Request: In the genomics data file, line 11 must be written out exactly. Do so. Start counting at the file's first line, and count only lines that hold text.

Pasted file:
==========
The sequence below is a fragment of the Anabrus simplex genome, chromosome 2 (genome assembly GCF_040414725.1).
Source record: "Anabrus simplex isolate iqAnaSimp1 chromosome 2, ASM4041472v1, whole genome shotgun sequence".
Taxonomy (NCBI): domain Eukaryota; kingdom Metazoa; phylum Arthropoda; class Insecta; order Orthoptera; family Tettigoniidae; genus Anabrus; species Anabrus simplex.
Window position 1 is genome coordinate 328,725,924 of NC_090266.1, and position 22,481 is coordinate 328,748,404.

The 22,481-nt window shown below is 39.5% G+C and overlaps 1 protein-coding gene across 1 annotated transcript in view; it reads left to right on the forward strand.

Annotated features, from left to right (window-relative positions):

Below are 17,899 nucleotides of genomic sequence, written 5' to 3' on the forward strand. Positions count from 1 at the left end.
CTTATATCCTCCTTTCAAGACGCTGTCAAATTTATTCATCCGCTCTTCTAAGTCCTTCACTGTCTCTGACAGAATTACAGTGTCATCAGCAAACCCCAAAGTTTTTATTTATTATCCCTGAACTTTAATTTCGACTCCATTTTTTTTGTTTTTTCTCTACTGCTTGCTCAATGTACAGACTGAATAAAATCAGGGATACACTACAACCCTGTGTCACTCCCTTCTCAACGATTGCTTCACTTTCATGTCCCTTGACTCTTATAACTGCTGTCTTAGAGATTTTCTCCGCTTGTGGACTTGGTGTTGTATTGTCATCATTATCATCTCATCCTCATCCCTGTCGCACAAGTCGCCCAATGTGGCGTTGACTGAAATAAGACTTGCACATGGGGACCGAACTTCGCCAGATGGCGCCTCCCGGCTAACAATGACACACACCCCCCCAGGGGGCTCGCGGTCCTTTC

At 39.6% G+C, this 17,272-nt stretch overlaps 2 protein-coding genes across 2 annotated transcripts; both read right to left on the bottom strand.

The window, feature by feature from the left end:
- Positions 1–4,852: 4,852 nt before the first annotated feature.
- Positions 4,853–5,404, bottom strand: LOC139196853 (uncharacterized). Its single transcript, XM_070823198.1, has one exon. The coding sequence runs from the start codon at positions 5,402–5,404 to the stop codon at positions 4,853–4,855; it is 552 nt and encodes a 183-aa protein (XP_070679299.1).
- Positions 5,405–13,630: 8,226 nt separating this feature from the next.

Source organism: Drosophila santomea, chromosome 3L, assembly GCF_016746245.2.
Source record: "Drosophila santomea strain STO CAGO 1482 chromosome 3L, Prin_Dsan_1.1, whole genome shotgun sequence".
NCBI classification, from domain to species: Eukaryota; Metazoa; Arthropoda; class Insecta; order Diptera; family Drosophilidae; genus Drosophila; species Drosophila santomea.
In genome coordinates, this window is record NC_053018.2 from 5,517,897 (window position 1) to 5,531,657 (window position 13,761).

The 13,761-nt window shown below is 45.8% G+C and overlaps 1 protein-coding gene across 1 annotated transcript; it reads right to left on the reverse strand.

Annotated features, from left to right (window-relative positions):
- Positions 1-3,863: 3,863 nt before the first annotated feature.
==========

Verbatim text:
- Positions 1–4,852: 4,852 nt before the first annotated feature.